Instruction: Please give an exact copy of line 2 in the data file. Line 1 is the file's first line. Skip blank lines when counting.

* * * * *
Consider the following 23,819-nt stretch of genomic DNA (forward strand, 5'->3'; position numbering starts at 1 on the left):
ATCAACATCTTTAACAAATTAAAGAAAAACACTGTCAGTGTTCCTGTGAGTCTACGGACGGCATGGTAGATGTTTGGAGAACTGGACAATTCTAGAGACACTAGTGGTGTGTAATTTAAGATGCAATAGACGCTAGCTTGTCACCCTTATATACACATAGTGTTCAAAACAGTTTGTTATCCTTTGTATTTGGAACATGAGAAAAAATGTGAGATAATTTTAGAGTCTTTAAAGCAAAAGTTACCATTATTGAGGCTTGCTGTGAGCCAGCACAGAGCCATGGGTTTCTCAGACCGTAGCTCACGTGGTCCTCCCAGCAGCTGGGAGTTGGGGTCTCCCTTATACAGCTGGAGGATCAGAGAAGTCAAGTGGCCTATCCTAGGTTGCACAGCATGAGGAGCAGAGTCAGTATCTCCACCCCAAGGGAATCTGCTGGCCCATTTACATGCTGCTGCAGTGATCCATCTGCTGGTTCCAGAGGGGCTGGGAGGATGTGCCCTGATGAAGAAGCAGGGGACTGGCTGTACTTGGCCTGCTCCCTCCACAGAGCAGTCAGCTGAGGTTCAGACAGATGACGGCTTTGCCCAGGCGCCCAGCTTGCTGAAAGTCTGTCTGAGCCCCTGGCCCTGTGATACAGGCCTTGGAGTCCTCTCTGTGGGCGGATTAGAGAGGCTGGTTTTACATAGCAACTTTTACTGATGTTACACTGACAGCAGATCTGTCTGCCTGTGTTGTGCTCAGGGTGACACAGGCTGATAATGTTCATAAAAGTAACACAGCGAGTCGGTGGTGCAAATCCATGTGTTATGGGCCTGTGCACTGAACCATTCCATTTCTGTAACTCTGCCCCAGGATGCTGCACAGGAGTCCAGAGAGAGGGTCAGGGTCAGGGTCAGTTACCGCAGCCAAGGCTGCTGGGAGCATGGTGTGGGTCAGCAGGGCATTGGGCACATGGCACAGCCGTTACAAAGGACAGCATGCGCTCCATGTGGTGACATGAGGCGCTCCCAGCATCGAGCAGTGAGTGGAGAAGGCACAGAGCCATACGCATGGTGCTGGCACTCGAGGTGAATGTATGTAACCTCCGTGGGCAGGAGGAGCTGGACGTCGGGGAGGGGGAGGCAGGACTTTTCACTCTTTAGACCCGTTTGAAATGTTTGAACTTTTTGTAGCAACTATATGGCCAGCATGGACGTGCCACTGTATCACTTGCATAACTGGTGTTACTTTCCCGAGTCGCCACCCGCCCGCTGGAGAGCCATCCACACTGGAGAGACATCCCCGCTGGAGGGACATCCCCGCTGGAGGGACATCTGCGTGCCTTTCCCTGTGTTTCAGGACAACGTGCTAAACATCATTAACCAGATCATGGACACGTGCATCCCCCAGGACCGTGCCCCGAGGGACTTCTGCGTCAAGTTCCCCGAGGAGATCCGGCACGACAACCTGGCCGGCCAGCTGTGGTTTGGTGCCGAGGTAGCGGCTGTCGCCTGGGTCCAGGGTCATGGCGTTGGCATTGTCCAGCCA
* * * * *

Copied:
ATCAACATCTTTAACAAATTAAAGAAAAACACTGTCAGTGTTCCTGTGAGTCTACGGACGGCATGGTAGATGTTTGGAGAACTGGACAATTCTAGAGACACTAGTGGTGTGTAATTTAAGATGCAATAGACGCTAGCTTGTCACCCTTATATACACATAGTGTTCAAAACAGTTTGTTATCCTTTGTATTTGGAACATGAGAAAAAATGTGAGATAATTTTAGAGTCTTTAAAGCAAAAGTTACCATTATTGAGGCTTGCTGTGAGCCAGCACAGAGCCATGGGTTTCTCAGACCGTAGCTCACGTGGTCCTCCCAGCAGCTGGGAGTTGGGGTCTCCCTTATACAGCTGGAGGATCAGAGAAGTCAAGTGGCCTATCCTAGGTTGCACAGCATGAGGAGCAGAGTCAGTATCTCCACCCCAAGGGAATCTGCTGGCCCATTTACATGCTGCTGCAGTGATCCATCTGCTGGTTCCAGAGGGGCTGGGAGGATGTGCCCTGATGAAGAAGCAGGGGACTGGCTGTACTTGGCCTGCTCCCTCCACAGAGCAGTCAGCTGAGGTTCAGACAGATGACGGCTTTGCCCAGGCGCCCAGCTTGCTGAAAGTCTGTCTGAGCCCCTGGCCCTGTGATACAGGCCTTGGAGTCCTCTCTGTGGGCGGATTAGAGAGGCTGGTTTTACATAGCAACTTTTACTGATGTTACACTGACAGCAGATCTGTCTGCCTGTGTTGTGCTCAGGGTGACACAGGCTGATAATGTTCATAAAAGTAACACAGCGAGTCGGTGGTGCAAATCCATGTGTTATGGGCCTGTGCACTGAACCATTCCATTTCTGTAACTCTGCCCCAGGATGCTGCACAGGAGTCCAGAGAGAGGGTCAGGGTCAGGGTCAGTTACCGCAGCCAAGGCTGCTGGGAGCATGGTGTGGGTCAGCAGGGCATTGGGCACATGGCACAGCCGTTACAAAGGACAGCATGCGCTCCATGTGGTGACATGAGGCGCTCCCAGCATCGAGCAGTGAGTGGAGAAGGCACAGAGCCATACGCATGGTGCTGGCACTCGAGGTGAATGTATGTAACCTCCGTGGGCAGGAGGAGCTGGACGTCGGGGAGGGGGAGGCAGGACTTTTCACTCTTTAGACCCGTTTGAAATGTTTGAACTTTTTGTAGCAACTATATGGCCAGCATGGACGTGCCACTGTATCACTTGCATAACTGGTGTTACTTTCCCGAGTCGCCACCCGCCCGCTGGAGAGCCATCCACACTGGAGAGACATCCCCGCTGGAGGGACATCCCCGCTGGAGGGACATCTGCGTGCCTTTCCCTGTGTTTCAGGACAACGTGCTAAACATCATTAACCAGATCATGGACACGTGCATCCCCCAGGACCGTGCCCCGAGGGACTTCTGCGTCAAGTTCCCCGAGGAGATCCGGCACGACAACCTGGCCGGCCAGCTGTGGTTTGGTGCCGAGGTAGCGGCTGTCGCCTGGGTCCAGGGTCATGGCGTTGGCATTGTCCAGCCA